Collecting and Analysing Practice Data

Wednesday, 3 June 2020



Over the past few weeks, we have shared a number of ways to structure, revitalise, and stick to your practice routine. One key part of practice though, is analysis and correction. This is a common feature of language learning apps, which can:

  • Show you how many times you have practiced (including ‘streaks’)
  • Collate the words you have learned into a bank and reveal how many times you recognised those words, used them successfully, and when you last practiced them
  • Show your progress over time – very satisfying.

These apps, however, decide the route you should take on your language learning journey. This is great, but with so many disciplines, genres, instruments, and technologies (as well as rapid and expansive changes in music over short periods of time, by comparison to language), musicians are often responsible for creating their own syllabus or goals.

In this article we will explore three ways of measuring your practice, and how to extract the data and turn them into measurable results.

1. Practice Diary

This seems fairly straight forward, but I am still surprised at the number of people who don’t keep a physical, visual log of what they do. In many circumstances, I think people don’t know how to keep a practice diary, so here are some guidelines on what is (and isn’t) in a practice diary:

  • Goals – I usually dedicate the front page of my practice diary to my S.M.A.R.T. Goals. This way I can refer back to them when designing a routine, and add to it and revise it regularly
  • 2x 3-month-to-a-page tables – I do this so I can track streaks of practice on a topic, dividing each month into days or weeks. TIP: I use a different coloured pencil to annotate each goal. If I work on all of my goals in one day, there’ll be a rainbow box!
  • Journal – the most common error with journaling I see is people being too specific (and that is why they usually stop journaling). The key is to mark down the important parts of your practice, like tempos, exercises, and the specific passages/studies/ideas you worked on. I use a variation on the bullet journal method for this. You can time your practice sessions and add that in, describe how you felt overall about the practice session (monitoring your physical or mental fatigue) or take data from one of the other two methods and add that in as you see fit.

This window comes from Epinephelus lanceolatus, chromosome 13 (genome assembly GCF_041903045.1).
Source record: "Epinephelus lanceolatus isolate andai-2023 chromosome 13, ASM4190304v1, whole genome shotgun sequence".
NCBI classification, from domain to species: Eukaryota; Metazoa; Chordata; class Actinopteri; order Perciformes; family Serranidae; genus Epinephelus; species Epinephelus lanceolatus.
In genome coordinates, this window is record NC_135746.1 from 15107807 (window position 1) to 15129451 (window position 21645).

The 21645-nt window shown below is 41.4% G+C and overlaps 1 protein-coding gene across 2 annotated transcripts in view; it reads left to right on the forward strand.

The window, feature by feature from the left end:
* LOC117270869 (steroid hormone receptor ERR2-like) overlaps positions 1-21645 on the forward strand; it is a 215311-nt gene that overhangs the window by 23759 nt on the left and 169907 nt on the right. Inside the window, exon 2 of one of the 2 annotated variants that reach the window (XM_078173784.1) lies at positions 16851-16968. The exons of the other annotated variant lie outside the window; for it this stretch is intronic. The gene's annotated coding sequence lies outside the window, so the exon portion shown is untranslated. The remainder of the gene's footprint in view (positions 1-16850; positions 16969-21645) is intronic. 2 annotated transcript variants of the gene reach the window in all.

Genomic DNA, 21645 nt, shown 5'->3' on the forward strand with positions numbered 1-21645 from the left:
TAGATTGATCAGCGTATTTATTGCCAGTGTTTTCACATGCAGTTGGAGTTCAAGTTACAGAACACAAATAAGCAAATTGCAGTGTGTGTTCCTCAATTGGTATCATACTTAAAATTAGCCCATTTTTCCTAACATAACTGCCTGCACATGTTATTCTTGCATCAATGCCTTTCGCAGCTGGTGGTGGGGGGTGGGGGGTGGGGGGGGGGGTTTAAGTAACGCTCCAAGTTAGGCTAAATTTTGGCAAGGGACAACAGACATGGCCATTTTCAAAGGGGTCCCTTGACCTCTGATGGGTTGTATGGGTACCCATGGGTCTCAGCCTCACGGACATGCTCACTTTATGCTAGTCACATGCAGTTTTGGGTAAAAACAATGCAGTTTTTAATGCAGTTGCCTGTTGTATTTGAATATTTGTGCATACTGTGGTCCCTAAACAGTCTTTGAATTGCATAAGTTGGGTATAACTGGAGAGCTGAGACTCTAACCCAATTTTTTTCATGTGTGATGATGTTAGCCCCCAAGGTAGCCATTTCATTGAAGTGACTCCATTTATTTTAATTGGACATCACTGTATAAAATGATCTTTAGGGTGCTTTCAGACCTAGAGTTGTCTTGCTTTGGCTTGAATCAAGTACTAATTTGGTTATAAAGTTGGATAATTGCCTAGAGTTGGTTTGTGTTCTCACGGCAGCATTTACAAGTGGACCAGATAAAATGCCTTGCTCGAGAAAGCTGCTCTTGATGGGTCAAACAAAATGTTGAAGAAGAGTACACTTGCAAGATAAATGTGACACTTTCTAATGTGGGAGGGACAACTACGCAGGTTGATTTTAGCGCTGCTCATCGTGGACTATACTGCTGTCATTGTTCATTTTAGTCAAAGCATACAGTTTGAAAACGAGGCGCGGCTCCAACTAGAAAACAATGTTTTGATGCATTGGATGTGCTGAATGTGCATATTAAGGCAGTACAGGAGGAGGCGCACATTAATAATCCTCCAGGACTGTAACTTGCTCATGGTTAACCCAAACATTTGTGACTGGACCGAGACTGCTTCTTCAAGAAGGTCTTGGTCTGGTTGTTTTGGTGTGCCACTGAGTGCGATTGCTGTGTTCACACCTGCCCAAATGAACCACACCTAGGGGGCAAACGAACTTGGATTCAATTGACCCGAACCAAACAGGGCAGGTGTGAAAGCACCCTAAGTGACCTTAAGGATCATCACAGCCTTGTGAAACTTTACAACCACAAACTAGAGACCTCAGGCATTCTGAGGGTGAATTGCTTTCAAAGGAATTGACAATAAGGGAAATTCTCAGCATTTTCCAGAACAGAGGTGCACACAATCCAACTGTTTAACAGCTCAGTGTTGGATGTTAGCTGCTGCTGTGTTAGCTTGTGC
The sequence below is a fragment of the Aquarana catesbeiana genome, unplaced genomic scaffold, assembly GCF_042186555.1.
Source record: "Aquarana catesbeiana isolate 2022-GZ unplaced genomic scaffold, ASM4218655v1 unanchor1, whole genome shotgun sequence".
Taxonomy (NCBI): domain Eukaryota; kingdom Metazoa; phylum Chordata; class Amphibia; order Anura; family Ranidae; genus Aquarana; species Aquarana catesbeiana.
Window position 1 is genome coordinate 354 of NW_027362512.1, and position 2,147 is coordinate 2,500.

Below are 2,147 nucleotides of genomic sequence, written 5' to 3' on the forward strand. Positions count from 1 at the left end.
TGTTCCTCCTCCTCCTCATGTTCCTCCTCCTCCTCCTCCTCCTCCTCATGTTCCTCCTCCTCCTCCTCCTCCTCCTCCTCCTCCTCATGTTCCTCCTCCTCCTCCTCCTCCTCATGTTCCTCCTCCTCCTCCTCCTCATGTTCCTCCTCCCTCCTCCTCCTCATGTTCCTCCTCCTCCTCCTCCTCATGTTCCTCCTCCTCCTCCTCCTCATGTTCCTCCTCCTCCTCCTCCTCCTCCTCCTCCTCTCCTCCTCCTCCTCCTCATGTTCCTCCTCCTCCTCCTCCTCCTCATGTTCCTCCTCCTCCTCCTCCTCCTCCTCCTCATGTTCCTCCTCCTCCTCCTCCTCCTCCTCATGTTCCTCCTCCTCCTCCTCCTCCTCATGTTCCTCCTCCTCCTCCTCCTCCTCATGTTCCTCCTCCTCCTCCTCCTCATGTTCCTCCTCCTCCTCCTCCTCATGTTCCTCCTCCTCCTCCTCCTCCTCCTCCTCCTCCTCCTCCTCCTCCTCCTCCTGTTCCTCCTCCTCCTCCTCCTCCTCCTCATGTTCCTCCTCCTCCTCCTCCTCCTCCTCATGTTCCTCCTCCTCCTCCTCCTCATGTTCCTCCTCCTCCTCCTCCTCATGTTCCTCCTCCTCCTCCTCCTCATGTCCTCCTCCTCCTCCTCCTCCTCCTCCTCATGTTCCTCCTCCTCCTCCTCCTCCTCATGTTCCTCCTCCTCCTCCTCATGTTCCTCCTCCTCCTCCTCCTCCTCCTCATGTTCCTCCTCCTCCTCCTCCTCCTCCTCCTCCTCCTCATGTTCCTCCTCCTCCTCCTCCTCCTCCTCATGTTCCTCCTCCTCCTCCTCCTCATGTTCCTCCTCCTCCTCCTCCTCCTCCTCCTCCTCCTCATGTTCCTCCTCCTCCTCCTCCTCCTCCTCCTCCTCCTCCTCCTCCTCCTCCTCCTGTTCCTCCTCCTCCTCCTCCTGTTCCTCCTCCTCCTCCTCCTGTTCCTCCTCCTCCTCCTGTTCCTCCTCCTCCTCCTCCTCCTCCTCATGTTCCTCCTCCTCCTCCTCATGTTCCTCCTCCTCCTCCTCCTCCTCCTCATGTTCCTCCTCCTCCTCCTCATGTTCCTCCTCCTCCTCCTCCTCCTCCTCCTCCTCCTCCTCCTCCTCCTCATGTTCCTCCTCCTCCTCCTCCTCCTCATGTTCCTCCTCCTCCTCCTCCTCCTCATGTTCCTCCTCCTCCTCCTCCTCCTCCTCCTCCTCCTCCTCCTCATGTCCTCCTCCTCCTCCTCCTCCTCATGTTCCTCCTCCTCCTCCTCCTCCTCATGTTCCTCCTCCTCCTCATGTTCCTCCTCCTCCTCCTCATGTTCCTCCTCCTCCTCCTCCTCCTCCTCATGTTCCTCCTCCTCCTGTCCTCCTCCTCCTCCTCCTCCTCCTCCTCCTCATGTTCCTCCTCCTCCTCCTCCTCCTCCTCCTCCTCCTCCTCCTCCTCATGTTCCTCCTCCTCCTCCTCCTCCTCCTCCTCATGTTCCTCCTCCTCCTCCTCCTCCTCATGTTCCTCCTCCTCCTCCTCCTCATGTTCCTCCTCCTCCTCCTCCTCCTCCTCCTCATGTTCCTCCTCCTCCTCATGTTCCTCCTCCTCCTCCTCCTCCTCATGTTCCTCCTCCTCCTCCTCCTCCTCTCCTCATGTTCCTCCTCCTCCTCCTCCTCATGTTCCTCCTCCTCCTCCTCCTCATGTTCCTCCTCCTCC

At the end of each week, month, and three-month period, I will tally and map out the exercises I did, how long I did them for, and mark any details I might find necessary or interesting so that I have an ‘at-a-glance’ style of data. Of course, using software like Google Sheets, Microsoft Excel, or Apple Numbers in conjunction with any additional word processing software can be used, I have a preference for a hard copy.

Practice Data Example 1 shows the time spent on individual areas of practice and the total time spent on practice each day of the month. It also shows streaks of these exercises. The chart titled Effort, shows how much of the total time dedicated to each area of practice per session.

2. Audio Recording

Keeping audio of your practice sessions can give you an irrefutable rendition of your abilities; it’s very confronting! Here’s a few reasons to record your practice sessions:

  • Pick up common mistakes or traits
  • Able to better know the piece by studying yourself playing it along with the score
  • Accurate realisation of your tone and time feel
  • An accurate record of progression over time

Comparing your recordings from week 1 day 1 of an exercise and week 2 day 7 of an exercise can be very inspiring, too. We know how recording can be a good practice tool, but how can we use that information to improve our practice?

When listening back to a recording, note the areas you regularly make a mistake on the score. Mistakes aren’t just missed notes or fumbles, they’re also things that improve the exercise of piece overall; regularly check in on dynamics, articulations, rhythms, etc. to ensure you’re remaining loyal to the intentions of the exercise or composition.